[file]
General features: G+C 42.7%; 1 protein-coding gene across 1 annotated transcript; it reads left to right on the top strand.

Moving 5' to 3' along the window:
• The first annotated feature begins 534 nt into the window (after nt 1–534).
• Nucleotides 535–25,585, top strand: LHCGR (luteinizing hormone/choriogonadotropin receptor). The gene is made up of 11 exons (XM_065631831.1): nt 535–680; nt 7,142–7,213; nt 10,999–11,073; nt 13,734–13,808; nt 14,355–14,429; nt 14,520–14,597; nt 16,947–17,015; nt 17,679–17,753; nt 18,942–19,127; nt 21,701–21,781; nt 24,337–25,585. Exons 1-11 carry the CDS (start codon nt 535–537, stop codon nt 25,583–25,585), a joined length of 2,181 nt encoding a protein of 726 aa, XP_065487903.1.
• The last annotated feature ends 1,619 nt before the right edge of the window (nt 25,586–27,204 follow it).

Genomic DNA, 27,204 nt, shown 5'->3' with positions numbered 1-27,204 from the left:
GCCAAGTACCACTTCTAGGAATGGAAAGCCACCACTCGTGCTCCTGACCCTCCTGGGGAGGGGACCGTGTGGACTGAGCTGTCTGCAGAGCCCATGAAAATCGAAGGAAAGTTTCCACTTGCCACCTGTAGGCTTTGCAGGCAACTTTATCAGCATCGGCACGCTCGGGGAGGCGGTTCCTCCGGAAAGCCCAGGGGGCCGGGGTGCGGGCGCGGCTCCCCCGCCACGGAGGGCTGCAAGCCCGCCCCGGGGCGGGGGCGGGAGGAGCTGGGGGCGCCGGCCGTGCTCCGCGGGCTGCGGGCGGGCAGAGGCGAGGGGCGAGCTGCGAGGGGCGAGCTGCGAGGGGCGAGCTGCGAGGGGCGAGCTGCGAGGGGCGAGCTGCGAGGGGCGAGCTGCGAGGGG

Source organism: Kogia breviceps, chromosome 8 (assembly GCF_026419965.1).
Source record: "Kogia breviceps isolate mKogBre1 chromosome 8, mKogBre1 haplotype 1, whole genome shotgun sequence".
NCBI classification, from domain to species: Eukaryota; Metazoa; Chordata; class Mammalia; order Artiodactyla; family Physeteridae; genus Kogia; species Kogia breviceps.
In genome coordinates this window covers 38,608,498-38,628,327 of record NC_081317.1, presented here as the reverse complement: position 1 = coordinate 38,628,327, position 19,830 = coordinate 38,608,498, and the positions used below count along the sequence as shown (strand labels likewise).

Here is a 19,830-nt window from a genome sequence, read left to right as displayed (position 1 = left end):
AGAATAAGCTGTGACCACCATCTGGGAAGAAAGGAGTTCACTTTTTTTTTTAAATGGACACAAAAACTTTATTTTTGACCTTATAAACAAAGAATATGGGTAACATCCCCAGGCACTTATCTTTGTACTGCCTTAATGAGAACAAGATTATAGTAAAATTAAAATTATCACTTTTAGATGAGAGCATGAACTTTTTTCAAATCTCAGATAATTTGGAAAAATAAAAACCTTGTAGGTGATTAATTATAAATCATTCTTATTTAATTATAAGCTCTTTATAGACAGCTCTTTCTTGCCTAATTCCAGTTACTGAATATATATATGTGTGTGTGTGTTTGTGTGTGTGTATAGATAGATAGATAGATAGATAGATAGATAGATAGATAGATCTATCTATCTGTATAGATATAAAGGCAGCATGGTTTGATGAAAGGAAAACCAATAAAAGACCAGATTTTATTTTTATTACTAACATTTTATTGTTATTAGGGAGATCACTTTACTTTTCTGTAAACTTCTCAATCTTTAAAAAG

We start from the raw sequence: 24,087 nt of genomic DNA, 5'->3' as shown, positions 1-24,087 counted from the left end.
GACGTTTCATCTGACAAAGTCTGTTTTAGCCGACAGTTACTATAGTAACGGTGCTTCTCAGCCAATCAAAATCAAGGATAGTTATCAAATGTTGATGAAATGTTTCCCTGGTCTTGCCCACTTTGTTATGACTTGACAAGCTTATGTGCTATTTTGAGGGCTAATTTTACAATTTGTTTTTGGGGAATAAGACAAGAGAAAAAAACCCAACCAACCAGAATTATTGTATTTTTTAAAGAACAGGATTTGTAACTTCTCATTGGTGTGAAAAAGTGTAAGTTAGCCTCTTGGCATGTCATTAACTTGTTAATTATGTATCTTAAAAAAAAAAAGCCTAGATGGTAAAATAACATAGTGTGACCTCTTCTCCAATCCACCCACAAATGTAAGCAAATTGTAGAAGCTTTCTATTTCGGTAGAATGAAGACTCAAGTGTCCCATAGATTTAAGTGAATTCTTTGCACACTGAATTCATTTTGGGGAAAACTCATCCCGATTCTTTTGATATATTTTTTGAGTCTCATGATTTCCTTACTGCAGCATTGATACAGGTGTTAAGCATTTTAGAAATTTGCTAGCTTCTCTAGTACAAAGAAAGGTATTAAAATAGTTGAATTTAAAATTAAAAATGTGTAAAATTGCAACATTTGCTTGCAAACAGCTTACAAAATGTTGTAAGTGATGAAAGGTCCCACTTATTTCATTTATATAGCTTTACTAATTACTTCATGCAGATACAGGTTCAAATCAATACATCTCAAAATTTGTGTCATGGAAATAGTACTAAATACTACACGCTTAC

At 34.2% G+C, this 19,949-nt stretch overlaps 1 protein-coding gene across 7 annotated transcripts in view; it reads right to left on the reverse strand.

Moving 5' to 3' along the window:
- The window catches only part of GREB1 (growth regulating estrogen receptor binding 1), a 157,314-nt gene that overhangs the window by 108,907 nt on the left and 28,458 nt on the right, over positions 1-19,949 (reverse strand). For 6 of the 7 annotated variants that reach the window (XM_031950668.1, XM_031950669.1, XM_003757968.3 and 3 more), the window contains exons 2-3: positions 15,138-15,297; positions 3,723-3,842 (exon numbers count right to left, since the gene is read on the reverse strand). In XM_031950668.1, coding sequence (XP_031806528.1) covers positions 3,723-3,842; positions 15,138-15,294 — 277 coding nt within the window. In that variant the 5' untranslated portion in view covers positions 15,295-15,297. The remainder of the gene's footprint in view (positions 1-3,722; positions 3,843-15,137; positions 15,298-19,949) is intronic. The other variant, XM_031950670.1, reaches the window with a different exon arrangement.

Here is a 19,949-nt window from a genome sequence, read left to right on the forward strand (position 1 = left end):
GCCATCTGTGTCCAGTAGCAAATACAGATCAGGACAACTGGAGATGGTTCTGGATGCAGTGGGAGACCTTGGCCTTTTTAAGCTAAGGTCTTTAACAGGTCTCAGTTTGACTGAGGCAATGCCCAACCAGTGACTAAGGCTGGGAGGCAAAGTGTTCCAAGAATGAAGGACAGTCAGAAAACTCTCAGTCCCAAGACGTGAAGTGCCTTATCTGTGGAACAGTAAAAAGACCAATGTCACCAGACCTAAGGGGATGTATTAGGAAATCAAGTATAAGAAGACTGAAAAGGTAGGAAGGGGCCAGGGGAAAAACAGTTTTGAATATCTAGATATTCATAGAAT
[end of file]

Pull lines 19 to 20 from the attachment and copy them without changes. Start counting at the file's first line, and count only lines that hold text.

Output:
Here is a 19,949-nt window from a genome sequence, read left to right on the forward strand (position 1 = left end):
GCCATCTGTGTCCAGTAGCAAATACAGATCAGGACAACTGGAGATGGTTCTGGATGCAGTGGGAGACCTTGGCCTTTTTAAGCTAAGGTCTTTAACAGGTCTCAGTTTGACTGAGGCAATGCCCAACCAGTGACTAAGGCTGGGAGGCAAAGTGTTCCAAGAATGAAGGACAGTCAGAAAACTCTCAGTCCCAAGACGTGAAGTGCCTTATCTGTGGAACAGTAAAAAGACCAATGTCACCAGACCTAAGGGGATGTATTAGGAAATCAAGTATAAGAAGACTGAAAAGGTAGGAAGGGGCCAGGGGAAAAACAGTTTTGAATATCTAGATATTCATAGAAT